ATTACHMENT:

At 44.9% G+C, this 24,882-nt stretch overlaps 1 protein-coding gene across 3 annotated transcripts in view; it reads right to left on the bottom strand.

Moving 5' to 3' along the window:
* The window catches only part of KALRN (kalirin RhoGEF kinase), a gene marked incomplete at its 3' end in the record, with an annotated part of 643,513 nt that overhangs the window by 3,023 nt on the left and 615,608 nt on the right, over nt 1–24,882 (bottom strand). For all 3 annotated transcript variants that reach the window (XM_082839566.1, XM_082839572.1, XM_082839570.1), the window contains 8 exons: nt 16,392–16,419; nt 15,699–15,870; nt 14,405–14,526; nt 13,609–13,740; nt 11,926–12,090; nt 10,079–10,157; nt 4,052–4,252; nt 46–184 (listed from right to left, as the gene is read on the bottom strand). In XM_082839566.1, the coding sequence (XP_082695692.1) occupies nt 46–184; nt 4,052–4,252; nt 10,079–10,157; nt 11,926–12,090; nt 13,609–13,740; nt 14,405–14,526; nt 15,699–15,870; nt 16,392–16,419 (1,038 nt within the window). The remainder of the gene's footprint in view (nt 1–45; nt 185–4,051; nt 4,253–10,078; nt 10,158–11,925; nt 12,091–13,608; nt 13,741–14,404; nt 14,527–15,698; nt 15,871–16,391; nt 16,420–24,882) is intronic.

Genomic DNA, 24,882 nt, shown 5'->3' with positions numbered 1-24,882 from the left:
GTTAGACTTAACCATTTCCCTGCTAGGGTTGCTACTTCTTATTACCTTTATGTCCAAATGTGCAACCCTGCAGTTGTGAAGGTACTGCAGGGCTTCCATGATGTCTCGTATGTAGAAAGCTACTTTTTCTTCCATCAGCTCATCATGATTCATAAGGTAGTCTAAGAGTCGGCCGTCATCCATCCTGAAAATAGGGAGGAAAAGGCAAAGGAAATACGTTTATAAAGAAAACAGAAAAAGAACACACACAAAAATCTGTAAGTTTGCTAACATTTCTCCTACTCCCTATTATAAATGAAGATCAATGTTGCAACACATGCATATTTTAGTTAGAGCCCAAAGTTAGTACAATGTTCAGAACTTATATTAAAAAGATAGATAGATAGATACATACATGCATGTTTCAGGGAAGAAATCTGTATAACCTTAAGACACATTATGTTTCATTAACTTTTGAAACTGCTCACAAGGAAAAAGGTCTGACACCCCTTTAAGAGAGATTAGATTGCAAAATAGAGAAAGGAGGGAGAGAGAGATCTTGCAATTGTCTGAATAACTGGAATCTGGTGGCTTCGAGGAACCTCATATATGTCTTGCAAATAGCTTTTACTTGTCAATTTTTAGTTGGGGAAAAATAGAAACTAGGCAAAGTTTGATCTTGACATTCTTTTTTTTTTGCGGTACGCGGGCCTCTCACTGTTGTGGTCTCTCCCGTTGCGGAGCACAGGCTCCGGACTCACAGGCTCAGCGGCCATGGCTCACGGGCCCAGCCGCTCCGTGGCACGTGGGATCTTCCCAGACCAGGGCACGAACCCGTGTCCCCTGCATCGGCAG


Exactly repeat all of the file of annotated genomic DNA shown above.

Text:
At 44.9% G+C, this 24,882-nt stretch overlaps 1 protein-coding gene across 3 annotated transcripts in view; it reads right to left on the bottom strand.

Moving 5' to 3' along the window:
* The window catches only part of KALRN (kalirin RhoGEF kinase), a gene marked incomplete at its 3' end in the record, with an annotated part of 643,513 nt that overhangs the window by 3,023 nt on the left and 615,608 nt on the right, over nt 1–24,882 (bottom strand). For all 3 annotated transcript variants that reach the window (XM_082839566.1, XM_082839572.1, XM_082839570.1), the window contains 8 exons: nt 16,392–16,419; nt 15,699–15,870; nt 14,405–14,526; nt 13,609–13,740; nt 11,926–12,090; nt 10,079–10,157; nt 4,052–4,252; nt 46–184 (listed from right to left, as the gene is read on the bottom strand). In XM_082839566.1, the coding sequence (XP_082695692.1) occupies nt 46–184; nt 4,052–4,252; nt 10,079–10,157; nt 11,926–12,090; nt 13,609–13,740; nt 14,405–14,526; nt 15,699–15,870; nt 16,392–16,419 (1,038 nt within the window). The remainder of the gene's footprint in view (nt 1–45; nt 185–4,051; nt 4,253–10,078; nt 10,158–11,925; nt 12,091–13,608; nt 13,741–14,404; nt 14,527–15,698; nt 15,871–16,391; nt 16,420–24,882) is intronic.

Genomic DNA, 24,882 nt, shown 5'->3' with positions numbered 1-24,882 from the left:
GTTAGACTTAACCATTTCCCTGCTAGGGTTGCTACTTCTTATTACCTTTATGTCCAAATGTGCAACCCTGCAGTTGTGAAGGTACTGCAGGGCTTCCATGATGTCTCGTATGTAGAAAGCTACTTTTTCTTCCATCAGCTCATCATGATTCATAAGGTAGTCTAAGAGTCGGCCGTCATCCATCCTGAAAATAGGGAGGAAAAGGCAAAGGAAATACGTTTATAAAGAAAACAGAAAAAGAACACACACAAAAATCTGTAAGTTTGCTAACATTTCTCCTACTCCCTATTATAAATGAAGATCAATGTTGCAACACATGCATATTTTAGTTAGAGCCCAAAGTTAGTACAATGTTCAGAACTTATATTAAAAAGATAGATAGATAGATACATACATGCATGTTTCAGGGAAGAAATCTGTATAACCTTAAGACACATTATGTTTCATTAACTTTTGAAACTGCTCACAAGGAAAAAGGTCTGACACCCCTTTAAGAGAGATTAGATTGCAAAATAGAGAAAGGAGGGAGAGAGAGATCTTGCAATTGTCTGAATAACTGGAATCTGGTGGCTTCGAGGAACCTCATATATGTCTTGCAAATAGCTTTTACTTGTCAATTTTTAGTTGGGGAAAAATAGAAACTAGGCAAAGTTTGATCTTGACATTCTTTTTTTTTTGCGGTACGCGGGCCTCTCACTGTTGTGGTCTCTCCCGTTGCGGAGCACAGGCTCCGGACTCACAGGCTCAGCGGCCATGGCTCACGGGCCCAGCCGCTCCGTGGCACGTGGGATCTTCCCAGACCAGGGCACGAACCCGTGTCCCCTGCATCGGCAG